wordpress blog stats
Connect with us

Hi, what are you looking for?

Crores of pensioners to be verified using UIDAI-linked facial recognition app

Linking the pension process to facial recognition authentication has been done before but the risks remain.

The Department of Pension & Pensioners’ Welfare (DoPPW) has launched a facial recognition-based app to verify pensioners and detect their liveness, according to a press release. The app, available only on Google Play Store for now, uses the Unique Identification Authority of India’s (UIDAI) AadhaarFaceRD mobile application and facial database to issue life certificates,  DoPPW Joint Secretary S.N. Mathur told MediaNama.

In order to receive their pensions, pensioners have to annually create life certificates – a process which has been increasingly digitised through fingerprint or iris scanning. The app, developed by a team under the IT Ministry (along with the UIDAI) is also awaiting clearances for Apple’s App Store, MediaNama has learnt.

The use of facial recognition and Aadhaar in e-governance projects has been increasing despite experts voicing concerns on privacy as well as the legality and accuracy of such software. In fact, in August, the Internet Freedom Foundation had sent a legal notice to the Meghalaya government’s Department of Finance when it rolled out a similar app.

How does the pension disbursement take place?

At the Central level: Following successful verification through the app, a Digital Life Certificate is issued to the pensioner as well as sent to the bank which can then send the pension in case of central government employees.

At the state level: In the case of state government employees, the certificate is also sent to the respective state’s treasury department. According to the app’s instruction manual, after downloading it, the app operator (which can also be the pensioner) has to scan their face keeping in mind the lighting, face position, and whether or not they’re wearing glasses.

Advertisement. Scroll to continue reading.

Neither the treasury department nor banks come to know whether the authentication is done via facial recognition or through the existing method of fingerprint scanning, Mathur revealed.

Concerns with the Meghalaya government’s app

The Meghalaya government’s app verifies and detects pensioners’ ‘liveness’ and then stores the data on a local server. Given the similarity between the two applications, these objections remain relevant:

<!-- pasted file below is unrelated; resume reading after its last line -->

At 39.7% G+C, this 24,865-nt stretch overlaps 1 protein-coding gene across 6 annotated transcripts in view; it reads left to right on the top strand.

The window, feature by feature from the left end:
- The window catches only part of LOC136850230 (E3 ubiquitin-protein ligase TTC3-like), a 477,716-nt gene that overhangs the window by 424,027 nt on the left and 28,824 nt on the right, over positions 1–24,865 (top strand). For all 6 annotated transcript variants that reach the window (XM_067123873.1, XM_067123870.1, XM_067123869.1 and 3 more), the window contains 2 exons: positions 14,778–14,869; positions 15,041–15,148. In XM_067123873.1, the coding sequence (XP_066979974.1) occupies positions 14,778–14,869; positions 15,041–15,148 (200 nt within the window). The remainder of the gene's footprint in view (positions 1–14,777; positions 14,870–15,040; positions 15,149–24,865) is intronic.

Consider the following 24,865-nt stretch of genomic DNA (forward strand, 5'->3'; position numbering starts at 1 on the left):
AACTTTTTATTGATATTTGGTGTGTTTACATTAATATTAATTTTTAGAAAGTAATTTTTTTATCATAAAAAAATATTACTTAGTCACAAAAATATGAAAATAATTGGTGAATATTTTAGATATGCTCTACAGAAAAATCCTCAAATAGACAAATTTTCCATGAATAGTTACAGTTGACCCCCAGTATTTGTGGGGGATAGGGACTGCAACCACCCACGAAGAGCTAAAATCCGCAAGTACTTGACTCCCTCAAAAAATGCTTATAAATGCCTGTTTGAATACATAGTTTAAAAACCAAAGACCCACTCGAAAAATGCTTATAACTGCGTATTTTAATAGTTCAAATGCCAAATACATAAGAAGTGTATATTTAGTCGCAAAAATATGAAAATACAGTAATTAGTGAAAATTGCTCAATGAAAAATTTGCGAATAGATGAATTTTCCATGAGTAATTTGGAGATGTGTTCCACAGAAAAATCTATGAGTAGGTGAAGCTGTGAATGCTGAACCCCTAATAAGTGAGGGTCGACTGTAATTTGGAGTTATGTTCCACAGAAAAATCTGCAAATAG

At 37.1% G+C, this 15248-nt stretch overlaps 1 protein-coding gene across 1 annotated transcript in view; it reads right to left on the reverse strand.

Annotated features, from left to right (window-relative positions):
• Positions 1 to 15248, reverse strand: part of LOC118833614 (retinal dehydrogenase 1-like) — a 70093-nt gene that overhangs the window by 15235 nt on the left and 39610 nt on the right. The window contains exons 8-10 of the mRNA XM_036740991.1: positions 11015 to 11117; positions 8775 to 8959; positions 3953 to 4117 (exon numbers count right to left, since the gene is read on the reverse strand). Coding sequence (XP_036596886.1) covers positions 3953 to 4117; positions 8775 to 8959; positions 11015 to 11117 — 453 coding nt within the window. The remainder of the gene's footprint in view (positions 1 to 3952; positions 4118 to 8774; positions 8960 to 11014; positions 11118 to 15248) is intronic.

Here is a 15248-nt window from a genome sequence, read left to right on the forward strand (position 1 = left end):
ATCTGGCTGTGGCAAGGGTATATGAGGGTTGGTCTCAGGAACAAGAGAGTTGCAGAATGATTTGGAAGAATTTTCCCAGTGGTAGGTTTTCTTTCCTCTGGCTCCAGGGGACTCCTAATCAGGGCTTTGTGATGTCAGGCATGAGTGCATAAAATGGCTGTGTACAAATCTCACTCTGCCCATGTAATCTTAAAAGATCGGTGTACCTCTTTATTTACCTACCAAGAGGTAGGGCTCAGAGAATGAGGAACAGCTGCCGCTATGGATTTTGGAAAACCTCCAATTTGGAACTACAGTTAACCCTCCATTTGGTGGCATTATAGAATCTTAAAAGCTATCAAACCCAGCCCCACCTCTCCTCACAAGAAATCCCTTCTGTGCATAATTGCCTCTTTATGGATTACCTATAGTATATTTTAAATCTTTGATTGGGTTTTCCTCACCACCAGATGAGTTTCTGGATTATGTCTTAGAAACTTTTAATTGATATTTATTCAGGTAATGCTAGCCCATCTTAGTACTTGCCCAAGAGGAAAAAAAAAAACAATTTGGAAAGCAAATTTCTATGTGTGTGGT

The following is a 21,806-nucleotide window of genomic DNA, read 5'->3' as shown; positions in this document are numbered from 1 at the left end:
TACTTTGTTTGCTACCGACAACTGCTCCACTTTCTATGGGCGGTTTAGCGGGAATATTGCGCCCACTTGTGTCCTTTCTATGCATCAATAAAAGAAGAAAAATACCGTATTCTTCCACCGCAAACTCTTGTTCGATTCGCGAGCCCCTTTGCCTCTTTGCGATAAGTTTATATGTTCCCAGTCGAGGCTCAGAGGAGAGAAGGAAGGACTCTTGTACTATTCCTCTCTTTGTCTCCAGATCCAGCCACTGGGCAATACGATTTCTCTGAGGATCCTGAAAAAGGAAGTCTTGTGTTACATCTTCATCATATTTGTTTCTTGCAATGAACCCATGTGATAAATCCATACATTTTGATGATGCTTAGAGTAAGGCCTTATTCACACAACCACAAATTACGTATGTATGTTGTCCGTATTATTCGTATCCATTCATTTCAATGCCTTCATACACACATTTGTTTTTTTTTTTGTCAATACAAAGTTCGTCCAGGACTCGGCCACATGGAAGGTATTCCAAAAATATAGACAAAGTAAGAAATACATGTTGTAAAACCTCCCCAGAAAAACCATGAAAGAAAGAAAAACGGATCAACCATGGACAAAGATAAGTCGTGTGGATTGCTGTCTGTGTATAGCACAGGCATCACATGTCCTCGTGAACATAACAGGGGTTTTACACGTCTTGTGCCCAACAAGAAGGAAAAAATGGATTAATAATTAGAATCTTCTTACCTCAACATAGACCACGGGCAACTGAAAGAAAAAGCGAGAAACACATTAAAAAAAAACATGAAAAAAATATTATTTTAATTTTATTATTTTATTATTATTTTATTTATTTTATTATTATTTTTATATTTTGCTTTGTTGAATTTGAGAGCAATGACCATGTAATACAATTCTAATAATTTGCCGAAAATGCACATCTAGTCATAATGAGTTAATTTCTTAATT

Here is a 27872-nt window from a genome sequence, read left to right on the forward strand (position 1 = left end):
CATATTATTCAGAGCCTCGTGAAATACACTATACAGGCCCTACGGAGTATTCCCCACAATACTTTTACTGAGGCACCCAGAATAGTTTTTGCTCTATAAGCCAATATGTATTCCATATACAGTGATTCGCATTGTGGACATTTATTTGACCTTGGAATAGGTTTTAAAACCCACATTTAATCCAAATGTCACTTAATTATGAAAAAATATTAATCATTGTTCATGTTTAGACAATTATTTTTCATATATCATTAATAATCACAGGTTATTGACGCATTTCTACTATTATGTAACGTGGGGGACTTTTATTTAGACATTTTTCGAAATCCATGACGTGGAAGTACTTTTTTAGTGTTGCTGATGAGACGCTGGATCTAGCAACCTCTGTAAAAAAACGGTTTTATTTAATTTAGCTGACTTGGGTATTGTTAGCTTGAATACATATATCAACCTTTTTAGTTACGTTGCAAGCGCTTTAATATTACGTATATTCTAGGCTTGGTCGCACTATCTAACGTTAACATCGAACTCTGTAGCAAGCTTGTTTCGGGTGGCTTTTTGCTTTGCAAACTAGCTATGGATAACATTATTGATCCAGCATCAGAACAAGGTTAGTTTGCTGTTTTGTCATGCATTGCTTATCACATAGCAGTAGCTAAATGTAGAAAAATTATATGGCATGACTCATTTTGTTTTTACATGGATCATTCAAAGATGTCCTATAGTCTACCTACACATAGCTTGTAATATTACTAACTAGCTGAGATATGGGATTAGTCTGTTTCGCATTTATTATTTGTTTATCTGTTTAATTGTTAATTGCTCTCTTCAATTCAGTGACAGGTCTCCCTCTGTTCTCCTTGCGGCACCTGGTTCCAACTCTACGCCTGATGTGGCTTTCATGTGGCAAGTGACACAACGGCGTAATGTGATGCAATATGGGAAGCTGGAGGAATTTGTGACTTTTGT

Violation of Puttaswamy judgement: The IFF argued that the app violates principles of the 2017 Right to Privacy Judgement (or Puttaswamy Judgement), related to the processing of sensitive data. These are – principles of lawfulness, fairness, and transparency; data minimisation and collection limitation; purpose limitation; storage and retention limitation; accuracy; integrity and confidentiality of data; and principles of accountability.

Sensitive data left vulnerable: The digital rights advocacy group also argued that since the app does not have legislative backing, it does not provide recourse to Meghalaya’s citizens in case their data is misused or breached, a sunset clause on data retention, as well as an opt-out mechanism.

Inaccuracy of FRT systems: IFF cited studies showing a higher rate of FRT inaccuracy in geographically, racially homogenous groups to raise concerns about the app’s accuracy.

After receiving a response from the government in November, IFF said that it is currently mulling further legal action on the matter. Pensioners’ bank accounts also have to be mandatorily linked with Aadhaar to receive the amount – a matter that has been challenged in court.

Advertisement. Scroll to continue reading.

Also read:

Have something to add? Post your comment and gift someone a MediaNama subscription.

Written By

I cover health technology for MediaNama, among other things. Reach me at anushka@medianama.com

MediaNama’s mission is to help build a digital ecosystem which is open, fair, global and competitive.

Views

News

Looking at the definition of health data, it is difficult to verify whether health IDs are covered by the Bill.

News

The accession to the Convention brings many advantages, but it could complicate the Brazilian stance at the BRICS and UN levels.

News

In light of the state's emerging digital healthcare apparatus, how does Clause 12 alter the consent and purpose limitation model?

News

The collective implication of leaving out ‘proportionality’ from Clause 12 is to provide very wide discretionary powers to the state.

News

The latest draft is also problematic for companies or service providers that have nothing to with children's data.

You May Also Like

News

Google has released a Google Travel Trends Report which states that branded budget hotel search queries grew 179% year over year (YOY) in India, in...

Advert

135 job openings in over 60 companies are listed at our free Digital and Mobile Job Board: If you’re looking for a job, or...

News

Rajesh Kumar* doesn’t have many enemies in life. But, Uber, for which he drives a cab everyday, is starting to look like one, he...

News

By Aroon Deep and Aditya Chunduru You’re reading it here first: Twitter has complied with government requests to censor 52 tweets that mostly criticised...

MediaNama is the premier source of information and analysis on Technology Policy in India. More about MediaNama, and contact information, here.

© 2008-2021 Mixed Bag Media Pvt. Ltd. Developed By PixelVJ

Subscribe to our daily newsletter
Name:*
Your email address:*
*
Please enter all required fields Click to hide
Correct invalid entries Click to hide

© 2008-2021 Mixed Bag Media Pvt. Ltd. Developed By PixelVJ